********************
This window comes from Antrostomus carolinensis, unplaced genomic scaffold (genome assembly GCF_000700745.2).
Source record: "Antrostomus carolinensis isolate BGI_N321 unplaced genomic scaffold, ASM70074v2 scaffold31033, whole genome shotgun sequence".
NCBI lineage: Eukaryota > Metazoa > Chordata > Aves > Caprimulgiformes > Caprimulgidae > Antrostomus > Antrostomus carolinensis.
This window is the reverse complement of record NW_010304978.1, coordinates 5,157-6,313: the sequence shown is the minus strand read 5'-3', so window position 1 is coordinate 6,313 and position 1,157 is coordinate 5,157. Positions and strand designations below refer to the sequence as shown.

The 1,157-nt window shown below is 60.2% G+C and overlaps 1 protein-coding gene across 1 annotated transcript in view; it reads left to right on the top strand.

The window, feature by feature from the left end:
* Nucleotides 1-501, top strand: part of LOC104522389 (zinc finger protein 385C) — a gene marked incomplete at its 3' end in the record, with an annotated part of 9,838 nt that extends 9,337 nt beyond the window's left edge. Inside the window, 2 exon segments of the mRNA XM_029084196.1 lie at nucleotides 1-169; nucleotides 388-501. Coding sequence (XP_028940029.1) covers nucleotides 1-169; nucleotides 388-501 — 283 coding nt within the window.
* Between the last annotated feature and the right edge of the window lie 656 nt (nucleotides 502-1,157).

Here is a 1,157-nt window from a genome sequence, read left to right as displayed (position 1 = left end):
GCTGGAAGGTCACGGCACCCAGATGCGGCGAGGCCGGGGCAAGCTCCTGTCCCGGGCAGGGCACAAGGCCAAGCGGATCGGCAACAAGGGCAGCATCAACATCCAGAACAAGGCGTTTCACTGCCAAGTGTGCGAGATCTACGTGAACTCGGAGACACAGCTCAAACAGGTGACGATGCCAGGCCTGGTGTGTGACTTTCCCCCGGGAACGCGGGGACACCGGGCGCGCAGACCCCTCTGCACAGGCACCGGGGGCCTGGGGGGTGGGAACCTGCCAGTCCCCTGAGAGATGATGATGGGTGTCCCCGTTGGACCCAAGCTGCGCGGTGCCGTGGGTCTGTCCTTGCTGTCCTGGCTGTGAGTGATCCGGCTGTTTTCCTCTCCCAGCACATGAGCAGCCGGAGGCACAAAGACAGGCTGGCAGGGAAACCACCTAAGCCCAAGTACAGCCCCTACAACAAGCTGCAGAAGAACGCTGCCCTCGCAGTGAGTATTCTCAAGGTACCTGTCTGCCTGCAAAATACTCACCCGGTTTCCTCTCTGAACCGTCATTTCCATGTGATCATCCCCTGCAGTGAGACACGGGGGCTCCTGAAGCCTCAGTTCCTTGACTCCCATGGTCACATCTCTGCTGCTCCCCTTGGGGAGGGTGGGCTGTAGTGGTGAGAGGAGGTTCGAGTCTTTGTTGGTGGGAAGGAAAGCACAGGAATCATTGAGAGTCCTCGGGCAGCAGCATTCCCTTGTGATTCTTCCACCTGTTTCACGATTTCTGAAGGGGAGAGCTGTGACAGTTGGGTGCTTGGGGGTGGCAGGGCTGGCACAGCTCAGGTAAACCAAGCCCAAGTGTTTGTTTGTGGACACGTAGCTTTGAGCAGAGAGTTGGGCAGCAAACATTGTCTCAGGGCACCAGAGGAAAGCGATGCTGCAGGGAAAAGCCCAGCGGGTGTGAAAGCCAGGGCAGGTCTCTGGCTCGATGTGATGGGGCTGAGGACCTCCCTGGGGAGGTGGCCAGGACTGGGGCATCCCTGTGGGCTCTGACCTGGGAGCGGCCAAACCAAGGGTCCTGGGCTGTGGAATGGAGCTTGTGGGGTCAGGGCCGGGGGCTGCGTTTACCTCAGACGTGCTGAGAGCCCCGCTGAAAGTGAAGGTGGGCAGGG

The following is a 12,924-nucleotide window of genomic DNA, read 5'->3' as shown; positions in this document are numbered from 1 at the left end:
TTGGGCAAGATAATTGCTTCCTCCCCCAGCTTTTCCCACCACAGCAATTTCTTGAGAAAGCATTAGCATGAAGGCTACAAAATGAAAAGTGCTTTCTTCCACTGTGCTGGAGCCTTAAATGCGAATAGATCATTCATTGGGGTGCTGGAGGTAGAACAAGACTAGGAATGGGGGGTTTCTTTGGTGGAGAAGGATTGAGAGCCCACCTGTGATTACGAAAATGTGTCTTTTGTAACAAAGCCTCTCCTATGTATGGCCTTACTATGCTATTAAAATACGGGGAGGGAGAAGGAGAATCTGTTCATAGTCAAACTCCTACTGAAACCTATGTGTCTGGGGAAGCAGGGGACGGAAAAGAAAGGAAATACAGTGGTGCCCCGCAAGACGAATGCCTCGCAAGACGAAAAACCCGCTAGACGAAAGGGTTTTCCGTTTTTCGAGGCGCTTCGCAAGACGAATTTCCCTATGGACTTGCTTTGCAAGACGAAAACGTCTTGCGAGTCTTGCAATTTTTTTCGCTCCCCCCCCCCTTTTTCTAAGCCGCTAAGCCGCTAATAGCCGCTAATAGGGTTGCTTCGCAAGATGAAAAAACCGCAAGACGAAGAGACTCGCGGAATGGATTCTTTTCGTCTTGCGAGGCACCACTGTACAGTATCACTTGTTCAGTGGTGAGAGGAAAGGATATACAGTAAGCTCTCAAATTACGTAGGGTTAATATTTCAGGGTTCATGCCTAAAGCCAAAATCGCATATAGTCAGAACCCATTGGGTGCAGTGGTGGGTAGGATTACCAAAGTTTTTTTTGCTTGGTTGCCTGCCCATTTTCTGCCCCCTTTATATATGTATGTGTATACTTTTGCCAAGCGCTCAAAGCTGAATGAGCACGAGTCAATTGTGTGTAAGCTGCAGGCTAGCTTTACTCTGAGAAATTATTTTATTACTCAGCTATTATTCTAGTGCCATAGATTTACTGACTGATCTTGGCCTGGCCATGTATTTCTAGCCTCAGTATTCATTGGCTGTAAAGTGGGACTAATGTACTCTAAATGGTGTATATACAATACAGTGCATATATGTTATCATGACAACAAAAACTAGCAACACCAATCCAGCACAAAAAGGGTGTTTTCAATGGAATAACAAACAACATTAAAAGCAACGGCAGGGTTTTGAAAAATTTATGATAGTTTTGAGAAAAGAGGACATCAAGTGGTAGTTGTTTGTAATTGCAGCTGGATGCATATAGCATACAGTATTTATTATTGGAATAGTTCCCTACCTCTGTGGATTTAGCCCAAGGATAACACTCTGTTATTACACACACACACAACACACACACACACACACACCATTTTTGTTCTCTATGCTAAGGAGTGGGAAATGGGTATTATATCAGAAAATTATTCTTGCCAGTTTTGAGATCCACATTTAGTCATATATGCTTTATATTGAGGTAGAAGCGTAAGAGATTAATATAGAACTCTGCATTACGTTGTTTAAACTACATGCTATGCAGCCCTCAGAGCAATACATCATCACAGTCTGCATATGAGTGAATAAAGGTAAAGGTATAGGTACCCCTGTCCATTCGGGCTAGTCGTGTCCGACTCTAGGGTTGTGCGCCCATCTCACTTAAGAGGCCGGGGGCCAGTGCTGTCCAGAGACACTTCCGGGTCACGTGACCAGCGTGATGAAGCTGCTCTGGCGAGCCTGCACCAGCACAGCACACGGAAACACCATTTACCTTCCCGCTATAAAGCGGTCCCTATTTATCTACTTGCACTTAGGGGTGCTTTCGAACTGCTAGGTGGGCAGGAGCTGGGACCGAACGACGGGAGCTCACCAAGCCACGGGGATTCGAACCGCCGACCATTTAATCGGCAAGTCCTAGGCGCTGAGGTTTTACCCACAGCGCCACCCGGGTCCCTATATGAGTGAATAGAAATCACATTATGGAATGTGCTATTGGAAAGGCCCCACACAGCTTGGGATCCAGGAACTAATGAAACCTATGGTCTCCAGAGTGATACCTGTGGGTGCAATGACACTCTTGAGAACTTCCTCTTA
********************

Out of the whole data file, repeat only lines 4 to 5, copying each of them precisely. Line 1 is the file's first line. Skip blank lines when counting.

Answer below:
This window is the reverse complement of record NW_010304978.1, coordinates 5,157-6,313: the sequence shown is the minus strand read 5'-3', so window position 1 is coordinate 6,313 and position 1,157 is coordinate 5,157. Positions and strand designations below refer to the sequence as shown.

The 1,157-nt window shown below is 60.2% G+C and overlaps 1 protein-coding gene across 1 annotated transcript in view; it reads left to right on the top strand.